Bombing works like in all standard shooters: use them to escape when you're about to get hit. Getting hit by an object takes away one heart from the player's health, while an opponent's blow depletes three hearts. If the player collides with an object he/she is "stunned" and frozen for a brief while, at the mercy of further enemy attacks (bombs don't work when stunned). After recovering, the player is still impaired in speed and firepower for a few seconds. If the player is in his/her last heart object collision won't inflict any more damage, so the only way to die is by getting rammed by an attack from the opponent. Half of any lost health is immediately sent to fill up the opponent's health bar.

Whenever two exclamation signs appear one of two things might happen. If a glowing blue orb arrives within a formation, hit a nearby object to explode it and activate "fever" mode. While in fever you fire many more fireballs per explosion. If a flipping coin appears and starts bouncing against the edges you can either opt to take an extra bomb, a star or a score bonus. The star removes all shields from the present objects. The first $ sign is worth 10 points, and provided you catch all subsequent coins while showing the same $ sign they will grow in value to 100, 1.000 and 10.000 points. After that all next $ coins are worth 10.000 points, but missing just one coin or taking the extra bomb or the star will reset the next $ bonus to 10 points. This is the first and only hint for a concrete, actually doable scoring strategy. Exclamation signs (hence more fever and $ opportunities) appear faster the more efficient you are in your kills: get higher combos and kill object waves without wasting any shot, for which a message saying PERFECT will flash for a few seconds. If the fight drags on death will appear alternately for both players, getting stronger and descending increasingly faster until it touches one of them and executes and instant kill.


Story mode for Arcade and Saturn versions on Twinkle Star Sprites for the Sega Saturn
(courtesy of YouTube user PepAlacant)

Everything about Twinkle Star Sprites is cool until you start playing it for score. The 1CC comes easily (on Arcade mode at least), but scoring higher is quite a tricky task. There is no consistency to the 1-player game, it's just too random and unpredictable to be tackled on methodically. In the first stages your opponent behaves like a retard, ramming into stuff and dying almost out of nowhere. Later on they seem to be on constant overdrive, speeding up their special attacks with almost no time for you to react. This is mostly true with Mevious and Memory, respectively the sixth and seventh (last) opponents. And even these last enemies wuss out sometimes, dying with ease when they should show more resistance. The only bonuses you get in a round are for maximum chain and time remaining, so there's no motivation to achieve a flawless victory or to speed kill the opponents. Therefore scoring higher happens when fights last longer and you reach the end without losing any round (losing a life). Extends are given for every 500.000 points, and remaining lives are worth 100.000 points each when the game is completed.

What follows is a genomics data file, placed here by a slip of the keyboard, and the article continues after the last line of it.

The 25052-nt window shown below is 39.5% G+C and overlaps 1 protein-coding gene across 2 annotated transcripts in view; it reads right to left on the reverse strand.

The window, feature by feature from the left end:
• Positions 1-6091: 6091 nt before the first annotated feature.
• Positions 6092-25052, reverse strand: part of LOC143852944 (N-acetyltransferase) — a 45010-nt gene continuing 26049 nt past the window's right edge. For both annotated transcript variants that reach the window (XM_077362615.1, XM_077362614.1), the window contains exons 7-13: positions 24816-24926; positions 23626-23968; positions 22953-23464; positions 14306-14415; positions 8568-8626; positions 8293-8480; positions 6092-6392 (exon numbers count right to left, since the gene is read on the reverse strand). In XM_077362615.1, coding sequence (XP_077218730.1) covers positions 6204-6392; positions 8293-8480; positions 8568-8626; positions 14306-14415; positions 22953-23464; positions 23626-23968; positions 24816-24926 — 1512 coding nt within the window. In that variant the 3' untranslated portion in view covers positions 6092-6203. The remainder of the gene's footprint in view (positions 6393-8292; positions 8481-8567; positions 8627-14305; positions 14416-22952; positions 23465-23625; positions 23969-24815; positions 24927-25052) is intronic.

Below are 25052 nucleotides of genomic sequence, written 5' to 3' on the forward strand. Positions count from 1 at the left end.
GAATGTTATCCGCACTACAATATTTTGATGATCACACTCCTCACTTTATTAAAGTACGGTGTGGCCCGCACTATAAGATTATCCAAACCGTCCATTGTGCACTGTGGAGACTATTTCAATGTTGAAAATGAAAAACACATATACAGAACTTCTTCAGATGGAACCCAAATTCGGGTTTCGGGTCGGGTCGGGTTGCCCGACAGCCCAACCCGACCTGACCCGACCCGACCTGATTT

All characters are given grades for speed and power, ranging from 1 to 3. Some of them have stronger shots or charge shots. The efficiency of special sttacks and bosses is pretty much irrelevant when you're playing alone, so I won't comment on those. My character of choice was fluffy Nanja Monja because of its reasonably powerful shot, medium speed and, well, furball fluffiness. None of the slower characters were really my cup of tea, but other good choices to play were Load Ran and Tinker & Linker.

The Saturn port of Twinkle Star Sprites is an excellent package that includes a second CD with lots of extra material about the game, which by the way received a whole new intro in the Saturn version (besides the original one included in the Arcade mode). Character dialogue is all in Japanese, so it's a bit hard for Westerners to enjoy the story bits in all their humorous glory. Harmless loading times precede stages and cut scenes, voices and art come in typical Japanese anime style and the music is equally anime-charged. My favorites tunes are the ones that play in the 3rd and 4th stages.

I cleared the game on both versions in the default difficulty (4), but I spent most of the time with the arcade mode. Saturn mode was cleared with Meirin and Arcade mode with Nanja Monja, with the results shown below.

Wednesday, April 25, 2012

Heavy Unit (Mega Drive)

Horizontal
Checkpoints ON
3 Difficulty levels
6 Stages
Ship speed by icons
- - - - - - -
Developed by Kaneko
Published by Toho in 1990


Spaceships turning into robots (or vice-versa) is always a good thing to have in any cartoon, movie or video game. Is it an infallible formula for success? Probably not, but on the outside every single product built upon this concept looks extremely cool. Unfortunately, Heavy Unit belongs to the lower half of the success spectrum within its mecha-based shooter siblings. It's not as bad as BlaZeon, but putting it above material with more coverage such as Arrow Flash also sounds like a far too generous stretch.